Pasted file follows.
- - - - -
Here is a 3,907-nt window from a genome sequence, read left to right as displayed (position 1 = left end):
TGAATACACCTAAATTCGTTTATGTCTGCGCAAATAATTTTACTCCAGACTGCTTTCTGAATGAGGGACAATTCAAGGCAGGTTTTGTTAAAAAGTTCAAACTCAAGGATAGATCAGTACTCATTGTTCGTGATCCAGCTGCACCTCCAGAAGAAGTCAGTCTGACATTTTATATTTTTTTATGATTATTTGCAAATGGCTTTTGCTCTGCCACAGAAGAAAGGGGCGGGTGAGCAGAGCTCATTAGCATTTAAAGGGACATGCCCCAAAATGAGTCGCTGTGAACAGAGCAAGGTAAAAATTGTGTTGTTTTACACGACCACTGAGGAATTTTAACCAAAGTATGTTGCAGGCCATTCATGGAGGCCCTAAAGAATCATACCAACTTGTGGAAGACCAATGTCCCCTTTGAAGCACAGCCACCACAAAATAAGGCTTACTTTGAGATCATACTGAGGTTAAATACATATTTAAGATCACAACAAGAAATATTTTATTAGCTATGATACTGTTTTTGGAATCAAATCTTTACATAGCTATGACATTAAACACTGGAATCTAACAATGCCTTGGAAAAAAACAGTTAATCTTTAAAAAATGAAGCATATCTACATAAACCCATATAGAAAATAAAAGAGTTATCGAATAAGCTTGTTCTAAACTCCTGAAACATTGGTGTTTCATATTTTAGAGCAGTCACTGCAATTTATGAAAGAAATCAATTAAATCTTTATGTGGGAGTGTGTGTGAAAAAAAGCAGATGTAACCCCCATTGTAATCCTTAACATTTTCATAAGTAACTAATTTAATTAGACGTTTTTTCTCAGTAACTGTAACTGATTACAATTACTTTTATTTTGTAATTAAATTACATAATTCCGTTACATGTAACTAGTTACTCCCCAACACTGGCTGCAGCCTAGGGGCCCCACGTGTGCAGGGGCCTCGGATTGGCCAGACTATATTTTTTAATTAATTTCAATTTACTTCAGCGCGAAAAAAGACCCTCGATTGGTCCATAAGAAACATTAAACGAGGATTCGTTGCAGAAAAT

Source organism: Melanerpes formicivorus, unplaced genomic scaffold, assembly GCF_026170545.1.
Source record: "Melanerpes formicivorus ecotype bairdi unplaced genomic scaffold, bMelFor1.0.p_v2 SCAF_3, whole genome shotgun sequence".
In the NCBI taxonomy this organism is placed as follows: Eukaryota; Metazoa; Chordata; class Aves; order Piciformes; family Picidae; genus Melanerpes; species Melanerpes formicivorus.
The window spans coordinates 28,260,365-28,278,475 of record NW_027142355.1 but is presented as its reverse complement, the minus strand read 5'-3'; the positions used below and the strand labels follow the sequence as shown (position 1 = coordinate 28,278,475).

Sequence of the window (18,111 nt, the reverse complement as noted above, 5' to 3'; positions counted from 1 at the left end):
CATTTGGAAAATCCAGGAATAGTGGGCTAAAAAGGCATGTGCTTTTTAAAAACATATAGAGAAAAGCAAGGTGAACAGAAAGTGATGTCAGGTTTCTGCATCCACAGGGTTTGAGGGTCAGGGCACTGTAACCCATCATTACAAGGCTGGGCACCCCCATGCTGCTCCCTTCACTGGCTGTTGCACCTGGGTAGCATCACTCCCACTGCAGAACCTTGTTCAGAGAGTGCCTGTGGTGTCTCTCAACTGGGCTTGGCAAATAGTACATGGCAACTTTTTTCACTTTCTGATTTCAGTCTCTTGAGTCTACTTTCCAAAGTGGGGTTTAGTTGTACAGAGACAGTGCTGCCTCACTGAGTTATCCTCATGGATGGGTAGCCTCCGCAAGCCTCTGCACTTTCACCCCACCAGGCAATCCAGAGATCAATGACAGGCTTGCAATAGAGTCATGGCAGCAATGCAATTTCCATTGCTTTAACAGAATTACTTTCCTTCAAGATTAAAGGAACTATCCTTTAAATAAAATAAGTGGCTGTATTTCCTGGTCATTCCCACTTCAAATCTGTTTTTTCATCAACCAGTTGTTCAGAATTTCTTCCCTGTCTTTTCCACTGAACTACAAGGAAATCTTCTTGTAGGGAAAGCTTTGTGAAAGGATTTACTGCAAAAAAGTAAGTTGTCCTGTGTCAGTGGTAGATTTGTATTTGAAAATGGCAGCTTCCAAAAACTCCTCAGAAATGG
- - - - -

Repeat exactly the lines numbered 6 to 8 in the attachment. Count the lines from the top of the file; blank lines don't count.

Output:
The window spans coordinates 28,260,365-28,278,475 of record NW_027142355.1 but is presented as its reverse complement, the minus strand read 5'-3'; the positions used below and the strand labels follow the sequence as shown (position 1 = coordinate 28,278,475).

Sequence of the window (18,111 nt, the reverse complement as noted above, 5' to 3'; positions counted from 1 at the left end):
CATTTGGAAAATCCAGGAATAGTGGGCTAAAAAGGCATGTGCTTTTTAAAAACATATAGAGAAAAGCAAGGTGAACAGAAAGTGATGTCAGGTTTCTGCATCCACAGGGTTTGAGGGTCAGGGCACTGTAACCCATCATTACAAGGCTGGGCACCCCCATGCTGCTCCCTTCACTGGCTGTTGCACCTGGGTAGCATCACTCCCACTGCAGAACCTTGTTCAGAGAGTGCCTGTGGTGTCTCTCAACTGGGCTTGGCAAATAGTACATGGCAACTTTTTTCACTTTCTGATTTCAGTCTCTTGAGTCTACTTTCCAAAGTGGGGTTTAGTTGTACAGAGACAGTGCTGCCTCACTGAGTTATCCTCATGGATGGGTAGCCTCCGCAAGCCTCTGCACTTTCACCCCACCAGGCAATCCAGAGATCAATGACAGGCTTGCAATAGAGTCATGGCAGCAATGCAATTTCCATTGCTTTAACAGAATTACTTTCCTTCAAGATTAAAGGAACTATCCTTTAAATAAAATAAGTGGCTGTATTTCCTGGTCATTCCCACTTCAAATCTGTTTTTTCATCAACCAGTTGTTCAGAATTTCTTCCCTGTCTTTTCCACTGAACTACAAGGAAATCTTCTTGTAGGGAAAGCTTTGTGAAAGGATTTACTGCAAAAAAGTAAGTTGTCCTGTGTCAGTGGTAGATTTGTATTTGAAAATGGCAGCTTCCAAAAACTCCTCAGAAATGG